Afghan banks near collapse

The re-emergence of Taliban rule has triggered the departure of thousands of highly skilled Afghans from what is already one of the world’s most under-developed nations.

As the insurgents continue to tighten their grip, people with “a wealth of skills and experience” are “joining a brain drain of such grave proportions that even the Taliban, faced with running one of the world’s poorest countries, has taken notice with dismay”, said the Los Angeles Times.

“The exodus of talent further erases what little gains were made in America’s 20-year experiment in nation building,” the paper added. And as Foreign Policy noted, the Taliban’s repressive regime is driving out “the very people they need to make the country governable”.

‘Losing the best’

Many of the fleeing Afghans are “former government employees, human rights activists, journalists, and other architects of civil society” who along with their families are now facing “nearly unprecedented danger”, Foreign Policy said.

As Taliban soldiers continue to go door-to-door in search of those who worked alongside US and Nato forces, Afghanistan risks “losing the best” of its highly educated and skilled workforce, Alias Wardak, a senior adviser on energy and water to the Afghan Finance Ministry, told the Los Angeles Times.

Wardak is based in Germany but has “set up a six-person team of facilitators” who are helping hundreds of Afghans every day to “fill out and submit immigration forms”, the paper added.

“If someone calls you and there’s an opportunity [to leave], we’re not in a position to convince them to stay,” he said. “But on the other hand, what will happen to this country? Who will work in the administration? In the private sector?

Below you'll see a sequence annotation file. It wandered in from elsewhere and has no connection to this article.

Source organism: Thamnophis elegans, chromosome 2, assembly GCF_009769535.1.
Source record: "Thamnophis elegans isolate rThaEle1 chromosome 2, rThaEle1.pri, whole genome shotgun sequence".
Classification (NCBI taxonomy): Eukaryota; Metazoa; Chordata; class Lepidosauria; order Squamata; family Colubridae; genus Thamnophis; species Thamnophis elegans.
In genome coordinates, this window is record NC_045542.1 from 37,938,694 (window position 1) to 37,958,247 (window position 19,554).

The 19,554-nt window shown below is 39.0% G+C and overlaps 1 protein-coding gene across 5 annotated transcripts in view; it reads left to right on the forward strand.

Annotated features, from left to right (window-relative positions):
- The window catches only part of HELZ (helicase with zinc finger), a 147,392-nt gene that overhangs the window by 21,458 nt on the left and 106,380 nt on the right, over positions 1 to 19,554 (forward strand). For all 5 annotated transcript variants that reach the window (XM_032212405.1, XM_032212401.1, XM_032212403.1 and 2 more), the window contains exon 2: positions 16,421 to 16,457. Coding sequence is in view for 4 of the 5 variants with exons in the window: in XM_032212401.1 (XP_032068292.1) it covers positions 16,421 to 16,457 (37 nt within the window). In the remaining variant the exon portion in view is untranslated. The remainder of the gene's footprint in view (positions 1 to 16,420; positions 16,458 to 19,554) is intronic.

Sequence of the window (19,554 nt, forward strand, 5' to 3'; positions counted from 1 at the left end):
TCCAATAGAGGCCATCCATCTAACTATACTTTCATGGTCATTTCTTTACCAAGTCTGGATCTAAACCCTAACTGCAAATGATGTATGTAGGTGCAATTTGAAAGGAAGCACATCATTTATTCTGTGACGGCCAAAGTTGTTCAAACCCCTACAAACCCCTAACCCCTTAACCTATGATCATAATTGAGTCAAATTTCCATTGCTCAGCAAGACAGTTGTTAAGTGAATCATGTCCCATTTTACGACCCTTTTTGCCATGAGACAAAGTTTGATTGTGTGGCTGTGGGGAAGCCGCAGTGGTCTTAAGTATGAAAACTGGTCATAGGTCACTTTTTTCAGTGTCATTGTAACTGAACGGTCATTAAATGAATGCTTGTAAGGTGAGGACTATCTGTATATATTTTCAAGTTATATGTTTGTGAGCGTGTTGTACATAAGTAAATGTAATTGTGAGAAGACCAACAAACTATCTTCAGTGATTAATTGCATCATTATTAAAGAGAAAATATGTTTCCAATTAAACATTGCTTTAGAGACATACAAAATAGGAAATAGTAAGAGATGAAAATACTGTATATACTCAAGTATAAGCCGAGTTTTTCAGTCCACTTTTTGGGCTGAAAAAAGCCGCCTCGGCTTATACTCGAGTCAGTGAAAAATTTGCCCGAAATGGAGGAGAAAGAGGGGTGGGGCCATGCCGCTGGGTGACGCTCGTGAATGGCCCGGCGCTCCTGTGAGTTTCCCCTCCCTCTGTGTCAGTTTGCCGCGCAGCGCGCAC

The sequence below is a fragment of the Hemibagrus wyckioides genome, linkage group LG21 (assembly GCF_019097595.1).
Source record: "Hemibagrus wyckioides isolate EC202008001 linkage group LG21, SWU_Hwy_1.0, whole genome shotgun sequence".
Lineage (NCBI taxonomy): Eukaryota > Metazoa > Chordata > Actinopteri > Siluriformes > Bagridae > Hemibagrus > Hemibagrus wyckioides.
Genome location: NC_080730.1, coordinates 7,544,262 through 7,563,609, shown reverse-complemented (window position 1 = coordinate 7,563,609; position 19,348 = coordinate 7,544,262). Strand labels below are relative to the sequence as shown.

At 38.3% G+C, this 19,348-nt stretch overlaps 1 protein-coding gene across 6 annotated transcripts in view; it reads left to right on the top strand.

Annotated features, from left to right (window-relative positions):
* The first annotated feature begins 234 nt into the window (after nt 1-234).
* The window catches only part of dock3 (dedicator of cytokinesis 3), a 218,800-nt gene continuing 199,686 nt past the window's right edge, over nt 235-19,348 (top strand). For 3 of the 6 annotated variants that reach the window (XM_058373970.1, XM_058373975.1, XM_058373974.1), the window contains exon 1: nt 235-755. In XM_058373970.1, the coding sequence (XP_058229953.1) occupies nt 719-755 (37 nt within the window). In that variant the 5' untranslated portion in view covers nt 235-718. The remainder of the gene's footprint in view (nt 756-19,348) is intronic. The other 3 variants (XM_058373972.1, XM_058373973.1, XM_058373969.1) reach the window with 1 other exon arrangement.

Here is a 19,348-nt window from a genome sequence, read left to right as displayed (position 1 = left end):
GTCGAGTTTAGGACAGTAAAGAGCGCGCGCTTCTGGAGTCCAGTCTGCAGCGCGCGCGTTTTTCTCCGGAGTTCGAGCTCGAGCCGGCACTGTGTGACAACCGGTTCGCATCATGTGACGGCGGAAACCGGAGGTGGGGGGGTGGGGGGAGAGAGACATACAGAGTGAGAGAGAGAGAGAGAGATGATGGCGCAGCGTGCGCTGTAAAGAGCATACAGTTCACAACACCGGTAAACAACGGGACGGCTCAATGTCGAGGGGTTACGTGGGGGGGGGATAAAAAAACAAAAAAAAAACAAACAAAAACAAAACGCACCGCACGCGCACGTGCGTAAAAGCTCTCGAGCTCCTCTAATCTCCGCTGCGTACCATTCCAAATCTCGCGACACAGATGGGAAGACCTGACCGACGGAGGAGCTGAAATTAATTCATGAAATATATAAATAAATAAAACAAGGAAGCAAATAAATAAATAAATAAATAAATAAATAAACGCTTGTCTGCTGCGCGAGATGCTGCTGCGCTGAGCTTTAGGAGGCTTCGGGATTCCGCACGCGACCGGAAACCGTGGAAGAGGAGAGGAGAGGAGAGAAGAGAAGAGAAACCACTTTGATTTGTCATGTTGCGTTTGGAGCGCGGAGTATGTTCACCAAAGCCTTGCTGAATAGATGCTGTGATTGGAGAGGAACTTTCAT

“They will go to the West. Their family will be safe and they will have their life.”

‘Loss of human capital’

Women in Afghanistan are reportedly “burning their degree certificates” to avoid being targeted by the Taliban, said The Atlantic.

The Telegraph reported that amid efforts by the extremists to stop “skilled and qualified Afghans, particularly women, from returning to their jobs”, thousands of Afghans of both sexes are believed to be “waiting, some in hiding, for their visas to be processed to leave Afghanistan”.

Some “have spoken of their despair at being forced to stay in the country by the Taliban”, the paper added.

Zabihullah Mujahid, the Taliban’s chief spokesperson, has blamed the US for encouraging “Afghan experts” to leave. “The doctors and academics of Afghanistan should not leave this country, they should work in their own specialist areas,” he said last month.

In a country where “the rate of literacy is still 43%, and only 9.7% of the population continues their education beyond secondary school”, the loss of many of the “best and brightest” in the labour force “is a colossal loss of human capital”, said The Telegraph.


To read the full article: